7. The apparatus of claim 1, wherein the cathode of the sensor cell is also communicated with the fuel inlet.
8. The apparatus of claim 1, wherein the at least one fuel cell comprises a plurality of fuel cells each having an anode and a cathode and a membrane positioned between the anode and the cathode, and wherein the anode of the sensor cell has a greater resistance to gas flow than anodes of the plurality of fuel cells.
9. The apparatus of claim 1, further comprising a control system communicated with the sensor and programmed to provide at least one of an alarm and instructions for corrective action upon detecting the presence of contaminants in the fuel.
10. A method for operating a fuel cell power plant, comprising:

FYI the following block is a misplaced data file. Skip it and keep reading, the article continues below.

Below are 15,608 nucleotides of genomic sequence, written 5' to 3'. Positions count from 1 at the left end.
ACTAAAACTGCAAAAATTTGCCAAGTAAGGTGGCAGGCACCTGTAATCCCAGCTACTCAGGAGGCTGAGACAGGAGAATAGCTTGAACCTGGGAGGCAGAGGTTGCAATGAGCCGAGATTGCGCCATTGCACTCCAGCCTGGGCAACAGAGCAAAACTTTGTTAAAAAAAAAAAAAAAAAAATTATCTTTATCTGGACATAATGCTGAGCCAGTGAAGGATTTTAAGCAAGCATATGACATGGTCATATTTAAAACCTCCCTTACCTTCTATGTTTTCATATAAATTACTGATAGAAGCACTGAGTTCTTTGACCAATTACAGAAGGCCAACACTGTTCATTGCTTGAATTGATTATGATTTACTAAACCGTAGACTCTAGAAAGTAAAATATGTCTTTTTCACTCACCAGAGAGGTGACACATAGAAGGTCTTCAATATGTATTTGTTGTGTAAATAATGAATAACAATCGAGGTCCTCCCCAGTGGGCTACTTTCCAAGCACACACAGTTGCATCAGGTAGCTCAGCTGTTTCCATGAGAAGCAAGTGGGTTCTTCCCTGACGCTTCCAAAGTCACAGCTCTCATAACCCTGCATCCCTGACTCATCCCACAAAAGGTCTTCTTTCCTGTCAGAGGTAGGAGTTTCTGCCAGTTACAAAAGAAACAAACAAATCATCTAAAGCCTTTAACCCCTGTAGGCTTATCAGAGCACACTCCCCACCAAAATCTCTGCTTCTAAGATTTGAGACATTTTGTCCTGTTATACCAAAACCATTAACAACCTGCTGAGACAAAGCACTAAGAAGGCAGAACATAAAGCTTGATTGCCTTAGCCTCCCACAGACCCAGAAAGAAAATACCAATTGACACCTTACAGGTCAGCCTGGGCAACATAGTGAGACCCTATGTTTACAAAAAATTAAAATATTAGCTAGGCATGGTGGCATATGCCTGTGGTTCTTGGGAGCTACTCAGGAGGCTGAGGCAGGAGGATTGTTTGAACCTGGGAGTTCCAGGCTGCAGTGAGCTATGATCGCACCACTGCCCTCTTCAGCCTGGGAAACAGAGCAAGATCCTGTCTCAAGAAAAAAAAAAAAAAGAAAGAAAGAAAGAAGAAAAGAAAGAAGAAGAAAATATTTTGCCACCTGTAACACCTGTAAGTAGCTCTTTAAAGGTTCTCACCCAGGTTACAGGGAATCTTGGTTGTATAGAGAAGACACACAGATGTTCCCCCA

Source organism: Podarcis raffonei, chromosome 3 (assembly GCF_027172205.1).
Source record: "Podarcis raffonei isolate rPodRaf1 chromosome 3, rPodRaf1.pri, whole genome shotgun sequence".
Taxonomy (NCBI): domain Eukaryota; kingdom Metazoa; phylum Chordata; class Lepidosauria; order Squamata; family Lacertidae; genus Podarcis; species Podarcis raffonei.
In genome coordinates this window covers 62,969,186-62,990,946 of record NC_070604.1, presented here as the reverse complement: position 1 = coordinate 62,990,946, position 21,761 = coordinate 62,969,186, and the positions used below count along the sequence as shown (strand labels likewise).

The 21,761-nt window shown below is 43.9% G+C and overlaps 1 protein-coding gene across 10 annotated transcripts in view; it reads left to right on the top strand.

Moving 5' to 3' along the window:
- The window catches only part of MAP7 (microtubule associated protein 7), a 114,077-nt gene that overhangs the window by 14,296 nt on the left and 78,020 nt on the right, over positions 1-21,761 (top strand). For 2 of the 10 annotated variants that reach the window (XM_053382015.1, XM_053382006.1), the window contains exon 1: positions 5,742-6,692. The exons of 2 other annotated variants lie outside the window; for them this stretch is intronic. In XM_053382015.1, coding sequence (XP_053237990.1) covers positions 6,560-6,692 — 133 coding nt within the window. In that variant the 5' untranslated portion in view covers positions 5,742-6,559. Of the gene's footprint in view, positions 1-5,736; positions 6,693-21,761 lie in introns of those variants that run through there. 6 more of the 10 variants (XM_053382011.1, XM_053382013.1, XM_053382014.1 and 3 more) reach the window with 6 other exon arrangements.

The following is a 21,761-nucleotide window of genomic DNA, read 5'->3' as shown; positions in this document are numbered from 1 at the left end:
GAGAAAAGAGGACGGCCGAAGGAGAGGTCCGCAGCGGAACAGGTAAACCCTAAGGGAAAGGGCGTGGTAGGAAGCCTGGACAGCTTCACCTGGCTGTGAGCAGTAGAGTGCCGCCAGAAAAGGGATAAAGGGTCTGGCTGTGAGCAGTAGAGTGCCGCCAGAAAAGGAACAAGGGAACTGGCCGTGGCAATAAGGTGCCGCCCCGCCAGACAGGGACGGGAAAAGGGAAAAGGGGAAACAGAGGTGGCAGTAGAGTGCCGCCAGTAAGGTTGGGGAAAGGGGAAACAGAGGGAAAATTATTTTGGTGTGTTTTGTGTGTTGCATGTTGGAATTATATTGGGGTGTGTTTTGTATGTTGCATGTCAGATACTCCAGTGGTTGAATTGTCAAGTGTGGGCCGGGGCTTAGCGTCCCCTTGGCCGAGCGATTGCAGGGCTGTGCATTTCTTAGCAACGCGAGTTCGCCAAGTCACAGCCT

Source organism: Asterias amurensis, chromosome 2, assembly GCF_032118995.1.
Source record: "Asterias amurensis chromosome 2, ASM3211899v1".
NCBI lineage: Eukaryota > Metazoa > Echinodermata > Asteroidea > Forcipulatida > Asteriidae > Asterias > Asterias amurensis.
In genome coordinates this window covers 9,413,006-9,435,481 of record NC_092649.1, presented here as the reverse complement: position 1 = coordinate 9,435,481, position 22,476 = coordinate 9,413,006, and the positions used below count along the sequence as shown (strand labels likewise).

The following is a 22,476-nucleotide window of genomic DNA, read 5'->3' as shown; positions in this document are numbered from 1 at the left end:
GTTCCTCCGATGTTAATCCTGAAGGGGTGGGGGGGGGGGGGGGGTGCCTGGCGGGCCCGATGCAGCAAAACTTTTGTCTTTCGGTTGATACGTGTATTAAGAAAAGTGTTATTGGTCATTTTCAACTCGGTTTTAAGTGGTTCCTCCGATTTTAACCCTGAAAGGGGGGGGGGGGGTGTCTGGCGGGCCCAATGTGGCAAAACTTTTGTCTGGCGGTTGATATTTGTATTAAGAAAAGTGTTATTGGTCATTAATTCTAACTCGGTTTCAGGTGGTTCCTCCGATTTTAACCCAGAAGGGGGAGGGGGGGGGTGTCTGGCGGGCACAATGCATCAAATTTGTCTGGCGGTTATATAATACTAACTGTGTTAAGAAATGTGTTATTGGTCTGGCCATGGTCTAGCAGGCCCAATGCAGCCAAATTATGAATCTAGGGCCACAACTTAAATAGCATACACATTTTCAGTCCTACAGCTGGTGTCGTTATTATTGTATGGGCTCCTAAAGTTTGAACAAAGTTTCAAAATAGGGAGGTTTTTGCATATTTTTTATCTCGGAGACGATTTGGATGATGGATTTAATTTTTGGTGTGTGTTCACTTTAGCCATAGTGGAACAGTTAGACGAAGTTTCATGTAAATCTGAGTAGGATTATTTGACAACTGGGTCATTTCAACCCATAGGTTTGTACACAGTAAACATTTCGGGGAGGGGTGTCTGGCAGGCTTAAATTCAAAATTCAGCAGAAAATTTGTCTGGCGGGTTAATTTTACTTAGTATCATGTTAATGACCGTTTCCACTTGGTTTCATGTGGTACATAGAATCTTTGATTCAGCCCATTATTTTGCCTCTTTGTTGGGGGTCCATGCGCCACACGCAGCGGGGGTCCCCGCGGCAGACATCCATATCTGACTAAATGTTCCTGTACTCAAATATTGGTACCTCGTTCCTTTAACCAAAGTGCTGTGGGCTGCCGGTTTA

operating a fuel cell stack comprising at least one fuel cell having a fuel inlet for directing a hydrogen fuel to the fuel cell to generate electric current, and a sensor cell having an anode, a cathode and a membrane between the anode and the cathode, the anode being communicated with the fuel inlet to receive a portion of fuel from the fuel inlet, the sensor cell being connected across the stack to carry the electric current whereby hydrogen from the portion of fuel is electrochemically pumped to the cathode of the sensor cell; and
monitoring a parameter corresponding to level of electrochemically pumped hydrogen from the anode to the cathode of the sensor cell to detect contaminants in the fuel cell based upon variation of the parameter.
11. The method of claim 10, wherein the stack further comprises a cooling system for circulating coolant to the stack, and wherein the monitoring step also detects contaminants in the electrodes and membrane based upon the parameter.